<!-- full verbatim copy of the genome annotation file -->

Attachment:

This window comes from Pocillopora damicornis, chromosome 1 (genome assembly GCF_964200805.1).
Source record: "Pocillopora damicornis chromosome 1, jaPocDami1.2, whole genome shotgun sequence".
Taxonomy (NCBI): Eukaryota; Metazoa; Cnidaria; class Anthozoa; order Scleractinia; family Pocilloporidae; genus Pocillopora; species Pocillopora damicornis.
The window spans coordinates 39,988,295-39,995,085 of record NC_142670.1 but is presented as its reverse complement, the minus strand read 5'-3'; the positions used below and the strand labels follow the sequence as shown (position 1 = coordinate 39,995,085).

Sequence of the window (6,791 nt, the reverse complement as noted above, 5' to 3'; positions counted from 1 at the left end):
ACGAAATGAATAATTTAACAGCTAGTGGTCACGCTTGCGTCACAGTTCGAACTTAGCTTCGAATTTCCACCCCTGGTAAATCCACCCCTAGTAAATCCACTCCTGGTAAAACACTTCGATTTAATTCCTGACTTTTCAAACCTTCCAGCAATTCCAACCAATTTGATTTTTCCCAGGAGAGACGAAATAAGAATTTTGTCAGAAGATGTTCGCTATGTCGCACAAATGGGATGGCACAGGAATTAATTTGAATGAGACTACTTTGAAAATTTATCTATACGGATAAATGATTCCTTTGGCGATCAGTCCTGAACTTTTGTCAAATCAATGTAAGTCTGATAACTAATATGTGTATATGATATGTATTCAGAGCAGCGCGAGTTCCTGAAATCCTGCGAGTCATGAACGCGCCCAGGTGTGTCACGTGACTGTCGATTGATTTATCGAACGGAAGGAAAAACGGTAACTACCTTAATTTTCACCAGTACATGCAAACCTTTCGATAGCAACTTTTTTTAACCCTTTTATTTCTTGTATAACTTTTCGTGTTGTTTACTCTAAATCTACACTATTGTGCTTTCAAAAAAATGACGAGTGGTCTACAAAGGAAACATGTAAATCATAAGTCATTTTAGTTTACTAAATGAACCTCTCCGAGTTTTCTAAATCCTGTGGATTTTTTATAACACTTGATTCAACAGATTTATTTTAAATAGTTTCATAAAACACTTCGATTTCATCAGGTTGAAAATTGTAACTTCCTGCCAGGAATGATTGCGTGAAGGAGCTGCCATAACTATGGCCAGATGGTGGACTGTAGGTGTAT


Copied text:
This window comes from Pocillopora damicornis, chromosome 1 (genome assembly GCF_964200805.1).
Source record: "Pocillopora damicornis chromosome 1, jaPocDami1.2, whole genome shotgun sequence".
Taxonomy (NCBI): Eukaryota; Metazoa; Cnidaria; class Anthozoa; order Scleractinia; family Pocilloporidae; genus Pocillopora; species Pocillopora damicornis.
The window spans coordinates 39,988,295-39,995,085 of record NC_142670.1 but is presented as its reverse complement, the minus strand read 5'-3'; the positions used below and the strand labels follow the sequence as shown (position 1 = coordinate 39,995,085).

Sequence of the window (6,791 nt, the reverse complement as noted above, 5' to 3'; positions counted from 1 at the left end):
ACGAAATGAATAATTTAACAGCTAGTGGTCACGCTTGCGTCACAGTTCGAACTTAGCTTCGAATTTCCACCCCTGGTAAATCCACCCCTAGTAAATCCACTCCTGGTAAAACACTTCGATTTAATTCCTGACTTTTCAAACCTTCCAGCAATTCCAACCAATTTGATTTTTCCCAGGAGAGACGAAATAAGAATTTTGTCAGAAGATGTTCGCTATGTCGCACAAATGGGATGGCACAGGAATTAATTTGAATGAGACTACTTTGAAAATTTATCTATACGGATAAATGATTCCTTTGGCGATCAGTCCTGAACTTTTGTCAAATCAATGTAAGTCTGATAACTAATATGTGTATATGATATGTATTCAGAGCAGCGCGAGTTCCTGAAATCCTGCGAGTCATGAACGCGCCCAGGTGTGTCACGTGACTGTCGATTGATTTATCGAACGGAAGGAAAAACGGTAACTACCTTAATTTTCACCAGTACATGCAAACCTTTCGATAGCAACTTTTTTTAACCCTTTTATTTCTTGTATAACTTTTCGTGTTGTTTACTCTAAATCTACACTATTGTGCTTTCAAAAAAATGACGAGTGGTCTACAAAGGAAACATGTAAATCATAAGTCATTTTAGTTTACTAAATGAACCTCTCCGAGTTTTCTAAATCCTGTGGATTTTTTATAACACTTGATTCAACAGATTTATTTTAAATAGTTTCATAAAACACTTCGATTTCATCAGGTTGAAAATTGTAACTTCCTGCCAGGAATGATTGCGTGAAGGAGCTGCCATAACTATGGCCAGATGGTGGACTGTAGGTGTAT